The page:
The growth in Messenger gives greater reach to Facebook, which is moving to create a "family" of applications beyond the social network.
"As part of this journey to one billion, we focused on creating the best possible experiences in modern day communications," said Facebook vice president David Marcus in a statement.
"We remain focused on helping connect people to the people and businesses who matter most."
Marcus told AFP that Messenger's key markets include North America, Australia, Britain, France, the Philippines, Thailand and several other European countries.
Facebook has been moving to make Messenger a "platform" with other services such as "bots" that deliver news or connect with retailers or other businesses, for example.
Marcus said Messenger has some 18,000 active bots and continues to expand the platform.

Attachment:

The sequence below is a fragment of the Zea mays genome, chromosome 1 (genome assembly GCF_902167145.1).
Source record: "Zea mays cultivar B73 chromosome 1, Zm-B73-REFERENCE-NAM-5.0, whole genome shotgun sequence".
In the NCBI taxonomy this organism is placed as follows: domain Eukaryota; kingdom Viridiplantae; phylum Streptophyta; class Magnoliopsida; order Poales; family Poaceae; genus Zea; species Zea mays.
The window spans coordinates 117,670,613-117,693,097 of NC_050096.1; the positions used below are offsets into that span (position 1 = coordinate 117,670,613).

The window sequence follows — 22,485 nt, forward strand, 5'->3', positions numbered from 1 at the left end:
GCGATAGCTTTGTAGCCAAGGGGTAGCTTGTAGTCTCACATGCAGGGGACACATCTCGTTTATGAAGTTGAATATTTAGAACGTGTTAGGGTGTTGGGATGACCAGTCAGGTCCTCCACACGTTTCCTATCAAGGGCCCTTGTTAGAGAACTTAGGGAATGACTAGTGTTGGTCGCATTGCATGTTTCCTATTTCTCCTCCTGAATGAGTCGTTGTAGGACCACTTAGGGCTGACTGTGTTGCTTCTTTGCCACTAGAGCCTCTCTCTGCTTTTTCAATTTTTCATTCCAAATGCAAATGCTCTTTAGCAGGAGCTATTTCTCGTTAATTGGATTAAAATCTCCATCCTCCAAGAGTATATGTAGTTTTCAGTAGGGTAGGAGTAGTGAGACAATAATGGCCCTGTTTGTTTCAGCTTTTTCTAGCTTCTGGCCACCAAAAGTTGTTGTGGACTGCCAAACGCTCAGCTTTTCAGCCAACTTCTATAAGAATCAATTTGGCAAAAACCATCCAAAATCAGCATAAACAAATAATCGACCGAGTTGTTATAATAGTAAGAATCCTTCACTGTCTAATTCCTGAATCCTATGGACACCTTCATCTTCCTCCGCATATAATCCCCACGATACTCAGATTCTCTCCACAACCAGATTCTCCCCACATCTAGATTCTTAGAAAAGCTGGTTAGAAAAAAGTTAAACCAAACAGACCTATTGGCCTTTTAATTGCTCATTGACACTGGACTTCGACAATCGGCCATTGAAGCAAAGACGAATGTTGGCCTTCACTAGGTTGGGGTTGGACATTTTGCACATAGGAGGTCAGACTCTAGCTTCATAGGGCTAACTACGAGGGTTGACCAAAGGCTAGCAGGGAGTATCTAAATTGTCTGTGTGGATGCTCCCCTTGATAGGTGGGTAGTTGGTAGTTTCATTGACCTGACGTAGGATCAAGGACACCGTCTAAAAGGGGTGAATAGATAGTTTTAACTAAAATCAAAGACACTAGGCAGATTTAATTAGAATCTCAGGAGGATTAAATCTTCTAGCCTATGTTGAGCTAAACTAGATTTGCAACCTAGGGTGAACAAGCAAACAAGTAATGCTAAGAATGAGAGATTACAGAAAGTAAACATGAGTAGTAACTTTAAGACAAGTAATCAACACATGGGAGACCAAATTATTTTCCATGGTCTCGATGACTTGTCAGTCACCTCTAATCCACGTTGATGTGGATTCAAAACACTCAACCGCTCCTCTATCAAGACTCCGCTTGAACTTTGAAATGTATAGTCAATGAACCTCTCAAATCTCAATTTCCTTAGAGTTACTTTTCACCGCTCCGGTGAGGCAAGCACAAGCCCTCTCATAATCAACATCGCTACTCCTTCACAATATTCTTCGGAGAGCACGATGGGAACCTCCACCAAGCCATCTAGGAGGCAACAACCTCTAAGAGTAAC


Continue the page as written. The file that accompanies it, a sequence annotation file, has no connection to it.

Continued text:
Messenger can help monetization because it keeps users in the Facebook ecosystem where they can be targeted with ads.
"We will see that happens in the coming months, but I think that once you have an ecosystem that starts working between businesses and so many users on Messenger, we'll find more monetization vectors in the future," Marcus said.
"But we aren't at the stage where we are rushing to monetize."
WhatsApp, which is managed independently, does not accept advertising but is exploring ways to allow businesses to use it to connect with customers.
According to the company, Messenger is the second most popular application in Apple's iOS system behind Facebook itself.
Facebook said more than 17 billion photos are sent to friends through Messenger every month and that Messenger users have played 1.2 billion games of virtual basketball.